Will The Florida Legislature Regulate Telehealth?
Florida doctors are already practicing telehealth without a regulatory system in place, but most insurance companies don’t cover the visits. Some telehealth supporters are drafting proposals that state lawmakers could consider during regular session in January, but so far, none have passed muster.
With just a few clicks of the mouse, Orlando mom Alyssa Grimes visits with a pediatrician from the comfort of her living room. She logs into a Skype-like application on her laptop, where she virtually meets her child’s doctor based across town at Nemours Children’s Hospital.
After the virtual visit, Grimes says five-year-old Zach was unfazed by the technology. He’s grown up with it. “Nowadays, that’s how a lot of children connect with friends and family, through like a FaceTime,” she said. “It was pretty similar to speaking to his grandma or grandma over FaceTime or Skype.”
This “telehealth” service isn’t covered by insurance. Patients must pay $49 per visit. And that’s where telehealth gets tricky. There’s no state law forbidding, restricting or regulating telehealth, so the biggest obstacle for patients and doctors is: who pays?
Nancy Wright is a pediatric endocrinologist in Tallahassee. Thirty-five percent of her patients are in Georgia, where she’s also licensed. “Right now,
I’m doing telemedicine out of my office in tall into Valdosta, a clinic there, a Children’s Medical Services clinic,” said Wright.
Wright said her field is so specialized that many patients drive up to a hundred miles to see her in person. The virtual space is a good option, but she says she needs to get paid like she does in Georgia.
“It is financially sound for the office to do this. We are paid for these visits by the children’s insurance companies,” Wright said. “In Georgia, there are only one or two insurance companies that refuse telemedicine. Everyone else is welcoming about this.”
The Telehealth Association of Florida has proposed several ideas requiring insurance to cover a visit via telehealth, said group president Christian Caballero. Its first proposal was turned down. It required insurance companies to cover a visit via telehealth if it was covered face-to-face. “Apparently, the insurance companies objected to it vehemently,” he said. “They didn’t want to be forced to provide this coverage.”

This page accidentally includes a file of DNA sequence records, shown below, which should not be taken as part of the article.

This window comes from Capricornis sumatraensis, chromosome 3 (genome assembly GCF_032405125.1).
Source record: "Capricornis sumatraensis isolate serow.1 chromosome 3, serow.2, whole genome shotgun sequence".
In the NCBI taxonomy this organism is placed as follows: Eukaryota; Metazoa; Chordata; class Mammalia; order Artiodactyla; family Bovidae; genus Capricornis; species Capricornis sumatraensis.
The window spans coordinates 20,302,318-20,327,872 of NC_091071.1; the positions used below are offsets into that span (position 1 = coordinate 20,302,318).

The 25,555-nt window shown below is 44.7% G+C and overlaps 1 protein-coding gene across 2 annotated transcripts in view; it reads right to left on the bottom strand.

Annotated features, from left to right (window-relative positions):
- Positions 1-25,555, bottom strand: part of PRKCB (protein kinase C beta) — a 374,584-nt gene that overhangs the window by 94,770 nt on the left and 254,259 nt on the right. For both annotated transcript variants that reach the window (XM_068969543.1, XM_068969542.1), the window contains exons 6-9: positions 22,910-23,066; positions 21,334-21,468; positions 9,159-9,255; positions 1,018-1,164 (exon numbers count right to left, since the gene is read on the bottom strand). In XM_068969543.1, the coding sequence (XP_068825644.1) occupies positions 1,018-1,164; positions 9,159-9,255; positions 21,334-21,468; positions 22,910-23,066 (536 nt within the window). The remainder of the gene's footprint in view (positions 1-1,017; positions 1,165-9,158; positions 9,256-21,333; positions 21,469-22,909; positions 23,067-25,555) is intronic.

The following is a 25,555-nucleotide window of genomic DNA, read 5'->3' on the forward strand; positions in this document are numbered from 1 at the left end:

A second proposal offering insurance companies corporate tax credits al.so failed to get support. “That also has received some opposition from the insurance companies so they don’t want to go with that either,” said Caballero.
Cary Pigman is an emergency physician in Highlands and Hardee counties and a representative in the Florida House. He said he won’t accept a plan that regulates telehealth in any way. “You want to be careful when you get into proposing a bill to regulate something,” he said. “Very often you then stifle any further development.”
It may be better for the state to do nothing, he said. “If we do nothing, I think the business will continue to proliferate and unique products will be available.”
Alyssa Grimes, the mother in Orlando, says while she doesn’t mind paying cash virtual visits, it’d be nice if there were more telehealth options covered by insurance. But Pigman says he’s doubtful lawmakers will have much to offer in terms of answers this coming session.
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